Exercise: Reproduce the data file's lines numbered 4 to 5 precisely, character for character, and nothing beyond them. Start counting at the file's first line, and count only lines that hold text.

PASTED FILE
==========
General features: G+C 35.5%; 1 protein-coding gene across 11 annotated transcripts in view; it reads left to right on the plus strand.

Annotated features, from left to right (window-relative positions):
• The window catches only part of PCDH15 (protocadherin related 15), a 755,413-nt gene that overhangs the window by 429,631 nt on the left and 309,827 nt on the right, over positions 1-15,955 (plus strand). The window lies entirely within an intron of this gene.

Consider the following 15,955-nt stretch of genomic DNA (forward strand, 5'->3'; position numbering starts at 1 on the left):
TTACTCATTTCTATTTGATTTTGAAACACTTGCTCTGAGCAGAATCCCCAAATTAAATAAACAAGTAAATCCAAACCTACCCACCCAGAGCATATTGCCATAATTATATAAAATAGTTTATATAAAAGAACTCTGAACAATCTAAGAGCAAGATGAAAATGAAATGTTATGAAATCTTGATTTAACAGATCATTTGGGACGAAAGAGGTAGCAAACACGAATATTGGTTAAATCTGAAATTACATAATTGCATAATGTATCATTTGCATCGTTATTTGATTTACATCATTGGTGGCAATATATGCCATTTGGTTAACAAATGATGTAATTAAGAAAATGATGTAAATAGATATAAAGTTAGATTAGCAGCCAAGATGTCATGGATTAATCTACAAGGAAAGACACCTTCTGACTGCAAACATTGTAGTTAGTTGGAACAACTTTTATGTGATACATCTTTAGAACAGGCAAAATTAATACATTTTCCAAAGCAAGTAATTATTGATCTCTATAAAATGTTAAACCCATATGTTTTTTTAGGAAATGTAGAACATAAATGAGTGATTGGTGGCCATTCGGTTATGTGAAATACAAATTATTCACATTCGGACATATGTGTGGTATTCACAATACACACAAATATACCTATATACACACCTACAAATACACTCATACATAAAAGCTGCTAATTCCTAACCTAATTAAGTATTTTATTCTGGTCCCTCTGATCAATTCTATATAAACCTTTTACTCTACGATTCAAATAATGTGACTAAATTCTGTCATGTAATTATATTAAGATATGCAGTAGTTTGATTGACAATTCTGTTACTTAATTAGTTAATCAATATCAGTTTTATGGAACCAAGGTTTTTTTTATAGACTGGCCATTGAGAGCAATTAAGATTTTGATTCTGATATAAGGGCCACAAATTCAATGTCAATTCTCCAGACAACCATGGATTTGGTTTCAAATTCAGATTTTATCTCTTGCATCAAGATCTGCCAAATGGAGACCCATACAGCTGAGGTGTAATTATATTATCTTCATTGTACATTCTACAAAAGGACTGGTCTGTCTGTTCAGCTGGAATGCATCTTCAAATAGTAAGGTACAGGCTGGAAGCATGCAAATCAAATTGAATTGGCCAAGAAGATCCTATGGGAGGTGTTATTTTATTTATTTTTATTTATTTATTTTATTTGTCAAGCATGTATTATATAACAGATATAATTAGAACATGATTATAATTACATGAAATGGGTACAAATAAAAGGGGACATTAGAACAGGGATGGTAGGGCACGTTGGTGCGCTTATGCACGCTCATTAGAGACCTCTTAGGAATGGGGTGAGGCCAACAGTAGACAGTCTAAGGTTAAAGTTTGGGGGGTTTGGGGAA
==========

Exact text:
Consider the following 15,955-nt stretch of genomic DNA (forward strand, 5'->3'; position numbering starts at 1 on the left):
TTACTCATTTCTATTTGATTTTGAAACACTTGCTCTGAGCAGAATCCCCAAATTAAATAAACAAGTAAATCCAAACCTACCCACCCAGAGCATATTGCCATAATTATATAAAATAGTTTATATAAAAGAACTCTGAACAATCTAAGAGCAAGATGAAAATGAAATGTTATGAAATCTTGATTTAACAGATCATTTGGGACGAAAGAGGTAGCAAACACGAATATTGGTTAAATCTGAAATTACATAATTGCATAATGTATCATTTGCATCGTTATTTGATTTACATCATTGGTGGCAATATATGCCATTTGGTTAACAAATGATGTAATTAAGAAAATGATGTAAATAGATATAAAGTTAGATTAGCAGCCAAGATGTCATGGATTAATCTACAAGGAAAGACACCTTCTGACTGCAAACATTGTAGTTAGTTGGAACAACTTTTATGTGATACATCTTTAGAACAGGCAAAATTAATACATTTTCCAAAGCAAGTAATTATTGATCTCTATAAAATGTTAAACCCATATGTTTTTTTAGGAAATGTAGAACATAAATGAGTGATTGGTGGCCATTCGGTTATGTGAAATACAAATTATTCACATTCGGACATATGTGTGGTATTCACAATACACACAAATATACCTATATACACACCTACAAATACACTCATACATAAAAGCTGCTAATTCCTAACCTAATTAAGTATTTTATTCTGGTCCCTCTGATCAATTCTATATAAACCTTTTACTCTACGATTCAAATAATGTGACTAAATTCTGTCATGTAATTATATTAAGATATGCAGTAGTTTGATTGACAATTCTGTTACTTAATTAGTTAATCAATATCAGTTTTATGGAACCAAGGTTTTTTTTATAGACTGGCCATTGAGAGCAATTAAGATTTTGATTCTGATATAAGGGCCACAAATTCAATGTCAATTCTCCAGACAACCATGGATTTGGTTTCAAATTCAGATTTTATCTCTTGCATCAAGATCTGCCAAATGGAGACCCATACAGCTGAGGTGTAATTATATTATCTTCATTGTACATTCTACAAAAGGACTGGTCTGTCTGTTCAGCTGGAATGCATCTTCAAATAGTAAGGTACAGGCTGGAAGCATGCAAATCAAATTGAATTGGCCAAGAAGATCCTATGGGAGGTGTTATTTTATTTATTTTTATTTATTTATTTTATTTGTCAAGCATGTATTATATAACAGATATAATTAGAACATGATTATAATTACATGAAATGGGTACAAATAAAAGGGGACATTAGAACAGGGATGGTAGGGCACGTTGGTGCGCTTATGCACGCTCATTAGAGACCTCTTAGGAATGGGGTGAGGCCAACAGTAGACAGTCTAAGGTTAAAGTTTGGGGGGTTTGGGGAA